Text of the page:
A new book, “Monarchs in a Changing World: Biology and Conservation of an Iconic Insect,” synthesizes the latest scientific research about monarchs and the threats and challenges they face. Co-edited by University of Georgia ecologist Sonia Altizer, and with chapters by Altizer and Andy Davis of the UGA Odum School of Ecology, it was published by Cornell University Press and includes contributions from 72 monarch experts and conservation scientists from around the world.
“Monarchs are best known for undertaking an epic fall migration each year in North America and for their warning coloration that advertises their toxicity to predators,” Altizer said. “These and other traits have long fascinated scientists and the public alike.
Researchers at the University of Georgia have used a gene editing tool known as CRISPR/Cas to modify the genome of a tree species for the first time. Their research, published recently in the early online edition of the journal New Phytologist, opens the door to more rapid and reliable gene editing of plants.
By mutating specific genes in Populus—a genus of deciduous trees that includes poplar, aspen and cottonwood—the researchers reduced the concentrations of two naturally occurring plant polymers. One is called lignin, which traps sugars and starches used for biofuel production inside the tree’s sturdy cell walls. The other is known as condensed tannin, and its presence in leaves and barks of the tree deters feeding by ruminants, such as deer, cattle, goats and sheep.
“CRISPR is a relatively new technology, but it could improve our ability to produce novel varieties of food crops, animal feeds and biofuel feedstocks,” said the study’s lead researcher C.J. Tsai, a Georgia Research Alliance Eminent Scholar in UGA’s Warnell School of Forestry and Natural Resources and department of genetics. “Compared to some other gene editing techniques, this is incredibly simple, cost-effective and highly efficient, and it could serve as the foundation for a new era of discovery in plant genetics.”
The University of Georgia Athletic Association will establish a $1 million endowment to support the university’s new experiential learning initiative. The association’s board of directors approved the contribution during its spring meeting.
“The athletic association has a strong track record of supporting the university’s most important academic initiatives,” said President Jere W. Morehead, who also serves as chair of the board, “and none is more relevant to the institution right now than this initiative designed to further enhance student learning at UGA.”
The $1 million gift to establish the endowment for experiential learning will bring the athletic association’s total contribution to the university’s academic enterprise to $5 million for this fiscal year.
“We are exceptionally pleased to provide these funds that will support the experiential learning initiative,” said Greg McGarity, J. Reid Parker Director of Athletics. “It is one of the university’s most important programs being developed and will be a cornerstone in the undergraduate curriculum for years to come. It’s also another way we can integrate academics and athletics on our campus, continuing the strong partnership around programs that benefit the university.”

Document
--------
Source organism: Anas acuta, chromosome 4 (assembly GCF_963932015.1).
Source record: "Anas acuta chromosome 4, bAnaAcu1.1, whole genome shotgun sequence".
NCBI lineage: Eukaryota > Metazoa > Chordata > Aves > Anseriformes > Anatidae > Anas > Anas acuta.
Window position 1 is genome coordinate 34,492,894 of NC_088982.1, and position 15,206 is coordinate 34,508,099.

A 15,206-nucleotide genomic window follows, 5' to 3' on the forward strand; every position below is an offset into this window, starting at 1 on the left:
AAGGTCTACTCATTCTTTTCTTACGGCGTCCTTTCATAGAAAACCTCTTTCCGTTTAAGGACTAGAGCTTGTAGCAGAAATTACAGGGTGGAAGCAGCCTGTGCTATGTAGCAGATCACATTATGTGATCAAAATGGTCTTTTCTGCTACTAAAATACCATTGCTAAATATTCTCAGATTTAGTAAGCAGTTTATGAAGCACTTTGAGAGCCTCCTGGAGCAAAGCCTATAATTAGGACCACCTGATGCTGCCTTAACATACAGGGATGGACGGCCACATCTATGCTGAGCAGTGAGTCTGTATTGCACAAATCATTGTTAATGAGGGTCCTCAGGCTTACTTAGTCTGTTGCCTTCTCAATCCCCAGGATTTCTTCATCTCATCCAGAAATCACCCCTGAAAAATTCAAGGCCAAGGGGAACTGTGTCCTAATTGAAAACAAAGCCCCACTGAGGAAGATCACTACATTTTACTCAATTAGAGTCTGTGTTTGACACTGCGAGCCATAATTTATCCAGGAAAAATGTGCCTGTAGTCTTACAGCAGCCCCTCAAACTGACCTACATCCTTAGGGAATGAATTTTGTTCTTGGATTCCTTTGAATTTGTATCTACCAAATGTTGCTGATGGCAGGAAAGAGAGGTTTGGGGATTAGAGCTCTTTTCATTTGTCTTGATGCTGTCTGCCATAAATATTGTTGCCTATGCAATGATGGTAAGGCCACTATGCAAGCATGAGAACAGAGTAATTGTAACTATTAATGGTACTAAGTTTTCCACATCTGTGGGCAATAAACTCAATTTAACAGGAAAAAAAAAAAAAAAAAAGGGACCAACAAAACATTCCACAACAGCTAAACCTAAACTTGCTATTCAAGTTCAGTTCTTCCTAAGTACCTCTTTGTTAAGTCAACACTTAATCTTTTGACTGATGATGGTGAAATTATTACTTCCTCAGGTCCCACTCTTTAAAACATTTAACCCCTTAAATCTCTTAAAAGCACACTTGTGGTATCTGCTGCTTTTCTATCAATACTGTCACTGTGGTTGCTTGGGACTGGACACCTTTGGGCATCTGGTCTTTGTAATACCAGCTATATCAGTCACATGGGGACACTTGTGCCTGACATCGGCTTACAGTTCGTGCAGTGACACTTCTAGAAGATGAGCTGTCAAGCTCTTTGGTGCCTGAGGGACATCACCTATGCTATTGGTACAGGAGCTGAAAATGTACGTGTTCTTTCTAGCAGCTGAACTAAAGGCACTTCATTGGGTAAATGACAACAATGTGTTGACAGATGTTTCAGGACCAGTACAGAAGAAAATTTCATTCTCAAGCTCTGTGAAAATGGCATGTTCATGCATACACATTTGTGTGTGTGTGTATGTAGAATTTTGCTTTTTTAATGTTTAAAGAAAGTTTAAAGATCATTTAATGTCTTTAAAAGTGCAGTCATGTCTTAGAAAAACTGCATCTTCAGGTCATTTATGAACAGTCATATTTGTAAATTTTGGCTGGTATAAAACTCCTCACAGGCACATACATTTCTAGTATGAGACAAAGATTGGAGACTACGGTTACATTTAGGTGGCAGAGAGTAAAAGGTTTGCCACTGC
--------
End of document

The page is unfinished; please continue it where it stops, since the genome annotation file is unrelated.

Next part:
New research at the University of Georgia has found that the presence of Tpl2—an enzyme that regulates inflammation—controls the activation of T cells during colitis, an autoimmune disease that occurs when the inner lining of the colon is inflamed.
Autoimmune diseases, like colitis, are estimated to affect 5 to 8 percent of the population. Side effects of colitis can include abdominal pain, rectal bleeding and diarrhea. Since there is no cure for colitis, most patients use medications to treat their symptoms. Figuring out the cause of colitis and how to cure it has challenged researchers for years.
Multiple cell types contribute to colitis development, including T cells. In this study, Nicole Acuff, a fourth-year Ph.D. student in the UGA College of Veterinary Medicine, led the research designed to see whether Tpl2, a proinflammatory enzyme known as tumor locus progression 2, contributed to colitis caused by self-reactive T cells.
Early socioeconomic adversity, such as poverty, low education and disadvantaged community, has both direct and indirect long-term effects on young adults’ cardio-metabolic disease risk, according to researchers within the University of Georgia College of Family and Consumer Sciences.
K.A.S. Wickrama, the Athletic Association Endowed Professor in human development and family science, and his research team explored a “resource focused model” examining the positive psychosocial resources—self-esteem, personality and educational attainment—linking adolescents’ early life experiences to young adults’ health outcomes as measured by nine bio-markers including blood pressure, blood glucose level and body mass index.
The research showed that in addition to early adversity’s direct impact on cardio-metabolic health, it also negatively influenced the development of these psychosocial resources, which, in turn, proved detrimental to disease risk, including diseases such as diabetes, heart disease or stroke.